http://www.ncbi.nlm.nih.gov/pubmed/20548009
        http://www.ncbi.nlm.nih.gov/pubmed/21310828
        http://www.ncbi.nlm.nih.gov/pubmed/24740204
        http://www.ncbi.nlm.nih.gov/pubmed/22649266
        http://www.ncbi.nlm.nih.gov/pubmed/8172116
        http://www.ncbi.nlm.nih.gov/pubmed/21470820
        http://www.ncbi.nlm.nih.gov/pmc/articles/PMC3024208/pdf/nihms261139.pdf
        http://www.ncbi.nlm.nih.gov/pubmed/24158434
        Pulses lower risk of diabetes
        http://www.ncbi.nlm.nih.gov/pubmed/22916816
        http://www.ncbi.nlm.nih.gov/pubmed/22924370
        http://www.ncbi.nlm.nih.gov/pubmed/22916807

      2. You are completely wrong about fatty liver disease. Saturated fats prevent this in animals
        http://www.ncbi.nlm.nih.gov/pmc/articles/PMC1805500/

        and in humans
        Maciejewska D, Ossowski P, Drozd A, et al. Metabolites of arachidonic acid and linoleic acid in early stages of non-alcoholic fatty liver disease – A pilot study. Prostaglandins Other Lipid Mediat. 2015 Sep;121(Pt B):184-9.

        Unwin DJ, Cuthbertson DJ, Feinman R, Sprung VS (2015) A pilot study to explore the role of a low-carbohydrate intervention to improve GGT levels and HbA1c. Diabesity in Practice 4: 102–8.

        The same is true of alcoholic liver disease
        http://www.ncbi.nlm.nih.gov/pmc/articles/PMC4808795/

        The important thing is to restrict PUFA, and, in the case of NAFLD, sugar.

        Most of the research you cite on saturated fat involves a diet that is also too high in polyunsaturated fat.

        That pulses are associated with a decrease in diabetes is not surprising, as pulses are lower in carbohydrate and higher in protein and fibre compared to grains and potatoes, and also have a good omega 3/6 balance. Fruit is associated with lower diabetes incidence (than what?) for similar reasons – however, zucchini, tomato, olive, and avocado are fruits that LCHF dieters eat every day.

        You will find animal foods associated with disease for a good reason – animal foods are high in protein, a very desirable nutrient, so are used by poor people to make up the deficits left by a diet otherwise based around refined carbohydrates and oils. However all meat diets are a pretty reliable cure for IBD, so the notion that meat causes this disease is risible. Lactose in milk is one animal product that can cause IBD.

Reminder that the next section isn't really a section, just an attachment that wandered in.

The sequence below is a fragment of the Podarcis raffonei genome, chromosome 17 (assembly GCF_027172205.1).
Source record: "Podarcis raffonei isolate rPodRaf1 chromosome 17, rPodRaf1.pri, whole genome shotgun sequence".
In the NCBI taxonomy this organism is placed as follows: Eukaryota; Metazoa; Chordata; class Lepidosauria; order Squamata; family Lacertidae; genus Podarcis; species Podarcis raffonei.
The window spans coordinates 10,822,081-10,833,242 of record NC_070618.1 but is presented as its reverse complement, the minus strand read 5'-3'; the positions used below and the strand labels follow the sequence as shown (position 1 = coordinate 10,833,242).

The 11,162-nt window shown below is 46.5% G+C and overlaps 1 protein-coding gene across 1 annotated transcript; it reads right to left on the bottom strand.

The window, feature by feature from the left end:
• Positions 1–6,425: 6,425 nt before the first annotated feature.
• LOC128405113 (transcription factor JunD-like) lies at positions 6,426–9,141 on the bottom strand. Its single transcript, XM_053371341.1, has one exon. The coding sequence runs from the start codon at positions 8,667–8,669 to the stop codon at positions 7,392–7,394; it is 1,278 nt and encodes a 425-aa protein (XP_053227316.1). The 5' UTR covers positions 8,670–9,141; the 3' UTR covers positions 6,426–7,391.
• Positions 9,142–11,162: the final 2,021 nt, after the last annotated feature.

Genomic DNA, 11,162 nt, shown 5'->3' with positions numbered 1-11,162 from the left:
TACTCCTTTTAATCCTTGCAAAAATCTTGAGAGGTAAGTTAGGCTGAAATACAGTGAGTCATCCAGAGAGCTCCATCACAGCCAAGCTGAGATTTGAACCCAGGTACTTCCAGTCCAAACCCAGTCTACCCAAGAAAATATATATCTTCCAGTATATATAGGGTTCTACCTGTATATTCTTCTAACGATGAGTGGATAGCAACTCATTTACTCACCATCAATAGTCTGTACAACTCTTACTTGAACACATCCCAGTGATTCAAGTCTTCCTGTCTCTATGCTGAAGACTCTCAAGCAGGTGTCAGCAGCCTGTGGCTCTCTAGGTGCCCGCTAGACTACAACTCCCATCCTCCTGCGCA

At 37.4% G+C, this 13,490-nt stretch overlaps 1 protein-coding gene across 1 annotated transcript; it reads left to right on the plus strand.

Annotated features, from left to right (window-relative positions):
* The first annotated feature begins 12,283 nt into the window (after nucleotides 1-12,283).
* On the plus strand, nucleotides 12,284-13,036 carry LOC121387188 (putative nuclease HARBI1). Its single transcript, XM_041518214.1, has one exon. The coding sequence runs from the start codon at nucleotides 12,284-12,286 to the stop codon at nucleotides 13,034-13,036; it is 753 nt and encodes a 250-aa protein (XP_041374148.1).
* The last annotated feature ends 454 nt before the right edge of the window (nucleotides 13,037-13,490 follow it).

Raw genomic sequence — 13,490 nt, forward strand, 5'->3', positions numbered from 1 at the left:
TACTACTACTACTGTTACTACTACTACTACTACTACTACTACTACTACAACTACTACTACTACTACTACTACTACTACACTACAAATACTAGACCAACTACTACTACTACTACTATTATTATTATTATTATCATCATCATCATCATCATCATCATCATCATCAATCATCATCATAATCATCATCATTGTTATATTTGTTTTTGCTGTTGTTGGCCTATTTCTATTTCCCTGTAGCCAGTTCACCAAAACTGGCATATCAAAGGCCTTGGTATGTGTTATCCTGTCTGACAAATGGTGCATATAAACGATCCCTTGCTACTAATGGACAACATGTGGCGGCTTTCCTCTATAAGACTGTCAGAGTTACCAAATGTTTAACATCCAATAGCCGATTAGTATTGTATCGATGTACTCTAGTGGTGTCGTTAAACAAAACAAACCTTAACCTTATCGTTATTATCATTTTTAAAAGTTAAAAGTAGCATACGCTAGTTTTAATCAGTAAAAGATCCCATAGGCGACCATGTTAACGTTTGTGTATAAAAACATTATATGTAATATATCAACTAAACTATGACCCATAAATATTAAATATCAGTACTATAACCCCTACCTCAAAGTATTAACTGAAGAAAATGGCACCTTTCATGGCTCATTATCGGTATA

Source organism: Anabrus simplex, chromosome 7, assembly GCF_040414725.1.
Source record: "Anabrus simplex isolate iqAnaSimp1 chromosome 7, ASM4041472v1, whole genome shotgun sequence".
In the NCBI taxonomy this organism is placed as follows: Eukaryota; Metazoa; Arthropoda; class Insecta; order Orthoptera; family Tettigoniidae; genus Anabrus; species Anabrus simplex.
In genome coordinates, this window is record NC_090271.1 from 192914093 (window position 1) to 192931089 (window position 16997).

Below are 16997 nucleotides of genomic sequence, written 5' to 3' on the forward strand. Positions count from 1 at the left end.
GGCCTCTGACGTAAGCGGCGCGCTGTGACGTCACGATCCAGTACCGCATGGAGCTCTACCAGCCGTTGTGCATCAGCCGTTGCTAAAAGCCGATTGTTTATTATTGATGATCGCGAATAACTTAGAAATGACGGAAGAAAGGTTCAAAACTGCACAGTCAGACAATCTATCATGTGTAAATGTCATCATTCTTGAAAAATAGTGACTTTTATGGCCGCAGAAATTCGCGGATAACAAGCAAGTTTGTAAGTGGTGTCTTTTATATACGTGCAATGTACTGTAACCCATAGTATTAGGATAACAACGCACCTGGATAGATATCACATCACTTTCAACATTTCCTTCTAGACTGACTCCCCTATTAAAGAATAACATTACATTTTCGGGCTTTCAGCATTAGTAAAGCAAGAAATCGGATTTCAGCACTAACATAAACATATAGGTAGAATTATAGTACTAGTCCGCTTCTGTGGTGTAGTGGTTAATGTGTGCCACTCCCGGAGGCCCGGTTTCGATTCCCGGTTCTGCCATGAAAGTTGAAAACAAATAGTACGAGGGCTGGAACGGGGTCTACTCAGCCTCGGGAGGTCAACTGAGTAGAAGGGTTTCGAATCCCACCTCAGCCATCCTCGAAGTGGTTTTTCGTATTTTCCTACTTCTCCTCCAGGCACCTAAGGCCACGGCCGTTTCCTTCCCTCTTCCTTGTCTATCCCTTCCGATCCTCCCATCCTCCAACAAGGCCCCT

3. Thanks for the third reference

        PUFA ingestion resulted in an absolute reduction in insulin secretion and SFA ingestion induced insulin resistance. Failure of insulin secretion to compensate for insulin resistance implies impaired beta cell function in the SFA study.

        You don’t want that high-PUFA effect if you’re eating carbohydrate. If insulin secretion does compensate for IR, you have hyperinsulinaemia. But people don’t eat pure PUFA, MUFA, or SFA. The PHCUK guideline is basically a mix of MUFA and SFA, of olive oil and butter, which is about ideal as is mimics the composition of healthy body fat, the default fuel. Pork, chicken, eggs are full of MUFA and beef and lamb actually have quite a bit.

        But supposing we take that sort of lab work to heart, and tell a population that eats a lot of dairy fat to reduce their diabetes risk by limiting saturated fat, eating fish, eating more fruit and vege, limit sugar, and eat more fibre.
        What actually happens? This advice doesn’t work, and the limiting of SFA is the main reason why.
        http://www.easdvirtualmeeting.org/resources/a-high-diet-quality-based-on-dietary-recommendations-does-not-reduce-the-incidence-of-type-2-diabetes-in-the-malmo-diet-and-cancer-cohort–3

        Interestingly palm oil used in that study is the richest source of palmitic acid, the “bad” saturated fat. A vegetable food, it’s very low in the “good” saturated fat, stearic acid, compared to say beef dripping.
        Compared to beef tallow, palm oil has 2x the palmitic acid, 1/3 the stearic acid, and 2/3 the oleic acid.

  5. New Scientist has a truly excellent report of this debate in its latest issue.
    https://www.newscientist.com/article/mg23030771-600-carb-your-enthusiasm-are-bread-pasta-and-spuds-making-you-fat/

    The NOF report above (not the PHCuk guidelines) was in some respects ridiculous, overstated, and indiscreet.
    Yet it’s exactly those qualities that ensured enough coverage and outrage to start the change in the mainstream.
    When you think about it, revolutions are always tipped by some firebrand loon rushing at the palace. No matter how much care has gone into preparing them, you really need that guy if you expect things to change.

  6. David Johnson · · Reply

    I am a recovering diabetic and this came about by using HFLC diet.
    I would like to raise money for a charity who promote this HFLC diet. I can see this diet would help many groups not just diabetic. Which in the long term would help reduce the burden on the NHS. With the correct information, we could stop this epidemic in its tracts.
    If you could put me in touch with a charity who support HFLC diets I would be most appreciative.

    1. Hi David,

      The Public Health Collaboration UK mentioned above is a charity supporting HFLC diets; their contact details are here https://phcuk.org/contact/